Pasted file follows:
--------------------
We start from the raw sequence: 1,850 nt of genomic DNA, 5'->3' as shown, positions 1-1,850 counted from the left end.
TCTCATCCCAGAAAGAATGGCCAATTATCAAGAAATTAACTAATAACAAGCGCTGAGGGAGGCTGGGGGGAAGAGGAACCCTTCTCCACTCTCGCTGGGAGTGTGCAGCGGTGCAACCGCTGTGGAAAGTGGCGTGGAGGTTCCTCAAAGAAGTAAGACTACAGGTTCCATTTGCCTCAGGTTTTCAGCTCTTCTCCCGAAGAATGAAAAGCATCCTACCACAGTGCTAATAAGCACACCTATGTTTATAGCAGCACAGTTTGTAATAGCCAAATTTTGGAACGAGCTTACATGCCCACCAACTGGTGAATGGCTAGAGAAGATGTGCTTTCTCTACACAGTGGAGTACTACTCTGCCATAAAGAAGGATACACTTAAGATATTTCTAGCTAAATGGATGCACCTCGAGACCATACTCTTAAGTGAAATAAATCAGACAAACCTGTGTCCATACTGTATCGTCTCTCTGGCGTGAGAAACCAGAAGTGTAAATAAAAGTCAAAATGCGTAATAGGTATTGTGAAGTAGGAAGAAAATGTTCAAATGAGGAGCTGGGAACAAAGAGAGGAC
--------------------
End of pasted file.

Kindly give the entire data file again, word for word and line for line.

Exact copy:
We start from the raw sequence: 1,850 nt of genomic DNA, 5'->3' as shown, positions 1-1,850 counted from the left end.
TCTCATCCCAGAAAGAATGGCCAATTATCAAGAAATTAACTAATAACAAGCGCTGAGGGAGGCTGGGGGGAAGAGGAACCCTTCTCCACTCTCGCTGGGAGTGTGCAGCGGTGCAACCGCTGTGGAAAGTGGCGTGGAGGTTCCTCAAAGAAGTAAGACTACAGGTTCCATTTGCCTCAGGTTTTCAGCTCTTCTCCCGAAGAATGAAAAGCATCCTACCACAGTGCTAATAAGCACACCTATGTTTATAGCAGCACAGTTTGTAATAGCCAAATTTTGGAACGAGCTTACATGCCCACCAACTGGTGAATGGCTAGAGAAGATGTGCTTTCTCTACACAGTGGAGTACTACTCTGCCATAAAGAAGGATACACTTAAGATATTTCTAGCTAAATGGATGCACCTCGAGACCATACTCTTAAGTGAAATAAATCAGACAAACCTGTGTCCATACTGTATCGTCTCTCTGGCGTGAGAAACCAGAAGTGTAAATAAAAGTCAAAATGCGTAATAGGTATTGTGAAGTAGGAAGAAAATGTTCAAATGAGGAGCTGGGAACAAAGAGAGGAC